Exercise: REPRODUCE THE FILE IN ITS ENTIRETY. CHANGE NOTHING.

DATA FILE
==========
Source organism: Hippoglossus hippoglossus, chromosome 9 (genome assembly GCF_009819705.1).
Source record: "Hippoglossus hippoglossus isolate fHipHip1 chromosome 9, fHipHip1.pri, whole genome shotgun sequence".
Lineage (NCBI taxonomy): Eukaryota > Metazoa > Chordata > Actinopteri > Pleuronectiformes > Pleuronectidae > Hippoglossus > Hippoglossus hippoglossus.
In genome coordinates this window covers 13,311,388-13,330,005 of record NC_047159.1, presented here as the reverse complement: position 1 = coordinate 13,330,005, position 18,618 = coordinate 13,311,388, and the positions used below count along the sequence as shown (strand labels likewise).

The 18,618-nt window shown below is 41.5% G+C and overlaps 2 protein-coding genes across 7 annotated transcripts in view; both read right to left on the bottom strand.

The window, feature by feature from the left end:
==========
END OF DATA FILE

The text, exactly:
Source organism: Hippoglossus hippoglossus, chromosome 9 (genome assembly GCF_009819705.1).
Source record: "Hippoglossus hippoglossus isolate fHipHip1 chromosome 9, fHipHip1.pri, whole genome shotgun sequence".
Lineage (NCBI taxonomy): Eukaryota > Metazoa > Chordata > Actinopteri > Pleuronectiformes > Pleuronectidae > Hippoglossus > Hippoglossus hippoglossus.
In genome coordinates this window covers 13,311,388-13,330,005 of record NC_047159.1, presented here as the reverse complement: position 1 = coordinate 13,330,005, position 18,618 = coordinate 13,311,388, and the positions used below count along the sequence as shown (strand labels likewise).

The 18,618-nt window shown below is 41.5% G+C and overlaps 2 protein-coding genes across 7 annotated transcripts in view; both read right to left on the bottom strand.

The window, feature by feature from the left end: